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Aesthet Surg J. 2018 Dec 13. doi: 10.1093/asj/sjy325. [Epub ahead of print]

The Surgical Treatment of Adult Acquired Buried Penis Syndrome: A New Classification System.

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1
Departments of Surgery and Urology, University of Wisconsin School of Medicine and Public Health, Madison, WI.

Abstract

Background:

Adult acquired buried penis (AABP) syndrome may be associated with an inability to void, sexual dysfunction, and recurrent infection. Previously published classification systems rely on intraoperative findings, such as penile skin quality.

Objectives:

The purpose of this study was to evaluate outcomes after AABP repair and to develop a classification system based on preoperative assessment.

Methods:

The authors reviewed data from patients who underwent buried penis reconstruction at a single institution. Patient history and physical examination guided the development of a classification system for surgical planning.

Results:

Of the 27 patients included, the mean age was 56 ± 15 years and mean body mass index was 49 ± 14 kg/m2. Patients were classified into four groups based on examination findings: (I) Buried penis due to skin deficiency, iatrogenic scarring, and/or diseased penile skin (n=3); (II) Excess abdominal skin and fat (n=6); (III) Excess skin and fat with severe penile retraction (n=16); and (IV) Type III plus severe scrotal edema (n=2). Surgical treatment (eg, excision and grafting, mons suspension, panniculectomy, translocation of testes, and/or scrotectomy) was tailored based on classification. Complications included wound breakdown (n=3), cellulitis (n=4), and hematoma (n=1). Nearly all patients (96%) reported early satisfaction and improvement in their symptoms postoperatively.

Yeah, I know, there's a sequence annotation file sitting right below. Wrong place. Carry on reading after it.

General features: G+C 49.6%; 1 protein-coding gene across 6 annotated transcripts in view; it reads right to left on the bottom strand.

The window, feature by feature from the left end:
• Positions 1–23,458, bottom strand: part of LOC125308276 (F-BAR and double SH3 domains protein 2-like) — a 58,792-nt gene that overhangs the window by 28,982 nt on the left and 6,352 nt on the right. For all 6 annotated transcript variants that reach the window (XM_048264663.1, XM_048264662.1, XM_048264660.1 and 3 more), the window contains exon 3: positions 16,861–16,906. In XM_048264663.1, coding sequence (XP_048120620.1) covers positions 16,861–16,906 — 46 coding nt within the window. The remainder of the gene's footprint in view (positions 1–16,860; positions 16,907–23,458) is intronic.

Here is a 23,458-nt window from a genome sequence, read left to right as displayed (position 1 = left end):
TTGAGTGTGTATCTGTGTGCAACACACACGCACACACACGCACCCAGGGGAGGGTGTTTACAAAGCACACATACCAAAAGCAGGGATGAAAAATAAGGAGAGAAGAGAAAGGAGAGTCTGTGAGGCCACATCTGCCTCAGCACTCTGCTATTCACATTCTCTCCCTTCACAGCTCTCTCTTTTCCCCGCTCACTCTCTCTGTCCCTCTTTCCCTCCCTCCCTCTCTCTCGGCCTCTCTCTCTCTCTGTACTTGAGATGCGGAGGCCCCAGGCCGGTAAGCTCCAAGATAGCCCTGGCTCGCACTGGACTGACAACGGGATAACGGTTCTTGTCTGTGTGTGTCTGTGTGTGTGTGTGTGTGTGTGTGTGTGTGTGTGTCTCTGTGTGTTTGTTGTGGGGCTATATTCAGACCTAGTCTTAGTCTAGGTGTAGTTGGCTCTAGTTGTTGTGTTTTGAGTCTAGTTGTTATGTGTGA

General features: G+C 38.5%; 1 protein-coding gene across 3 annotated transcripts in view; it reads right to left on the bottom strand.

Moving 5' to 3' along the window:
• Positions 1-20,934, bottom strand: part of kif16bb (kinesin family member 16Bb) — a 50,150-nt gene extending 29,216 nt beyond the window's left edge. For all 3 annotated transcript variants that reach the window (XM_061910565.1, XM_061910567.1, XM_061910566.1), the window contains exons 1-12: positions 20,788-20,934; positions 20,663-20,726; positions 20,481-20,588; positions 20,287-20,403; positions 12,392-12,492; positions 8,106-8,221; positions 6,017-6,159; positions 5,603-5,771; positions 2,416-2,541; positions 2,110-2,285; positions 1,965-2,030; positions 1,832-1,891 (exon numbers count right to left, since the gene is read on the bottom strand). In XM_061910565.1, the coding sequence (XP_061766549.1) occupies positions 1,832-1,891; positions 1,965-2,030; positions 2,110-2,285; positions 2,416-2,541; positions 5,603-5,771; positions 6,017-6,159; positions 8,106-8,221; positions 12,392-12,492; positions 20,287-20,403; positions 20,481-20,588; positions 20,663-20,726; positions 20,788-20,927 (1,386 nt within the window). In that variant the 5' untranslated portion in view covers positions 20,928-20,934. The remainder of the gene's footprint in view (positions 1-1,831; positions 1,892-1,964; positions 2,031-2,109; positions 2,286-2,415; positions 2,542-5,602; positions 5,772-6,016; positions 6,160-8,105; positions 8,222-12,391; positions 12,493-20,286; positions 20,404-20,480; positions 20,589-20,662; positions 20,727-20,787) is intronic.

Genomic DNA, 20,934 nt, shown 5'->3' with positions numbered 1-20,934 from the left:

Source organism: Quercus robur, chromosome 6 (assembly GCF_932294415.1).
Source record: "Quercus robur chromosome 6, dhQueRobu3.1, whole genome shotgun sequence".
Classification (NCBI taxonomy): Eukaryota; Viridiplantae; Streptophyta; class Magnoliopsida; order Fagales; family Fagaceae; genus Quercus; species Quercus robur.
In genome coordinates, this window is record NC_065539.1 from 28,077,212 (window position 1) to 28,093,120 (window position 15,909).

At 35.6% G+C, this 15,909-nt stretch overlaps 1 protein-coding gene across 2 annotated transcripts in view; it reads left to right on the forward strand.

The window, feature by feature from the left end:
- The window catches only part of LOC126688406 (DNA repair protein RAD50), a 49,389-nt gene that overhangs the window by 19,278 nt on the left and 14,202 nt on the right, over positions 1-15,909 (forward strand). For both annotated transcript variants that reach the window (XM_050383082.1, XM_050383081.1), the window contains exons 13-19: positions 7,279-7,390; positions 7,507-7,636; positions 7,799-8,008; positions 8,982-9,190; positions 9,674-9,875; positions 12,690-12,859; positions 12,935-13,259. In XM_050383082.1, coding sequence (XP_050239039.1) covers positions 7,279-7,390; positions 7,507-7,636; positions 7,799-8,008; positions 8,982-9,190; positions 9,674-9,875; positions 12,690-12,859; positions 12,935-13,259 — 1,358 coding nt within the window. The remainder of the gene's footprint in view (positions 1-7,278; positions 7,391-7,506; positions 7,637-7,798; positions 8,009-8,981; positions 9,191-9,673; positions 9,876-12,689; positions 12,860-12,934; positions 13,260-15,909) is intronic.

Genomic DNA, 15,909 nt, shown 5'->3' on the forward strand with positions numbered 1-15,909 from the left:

Conclusions:

Classifying patients with buried penis according to preoperative examination findings may guide surgical decision-making and preoperative counseling and allow for optimized aesthetics to enhance self-esteem and sexual wellbeing.

PMID:
30544206
DOI:
10.1093/asj/sjy325

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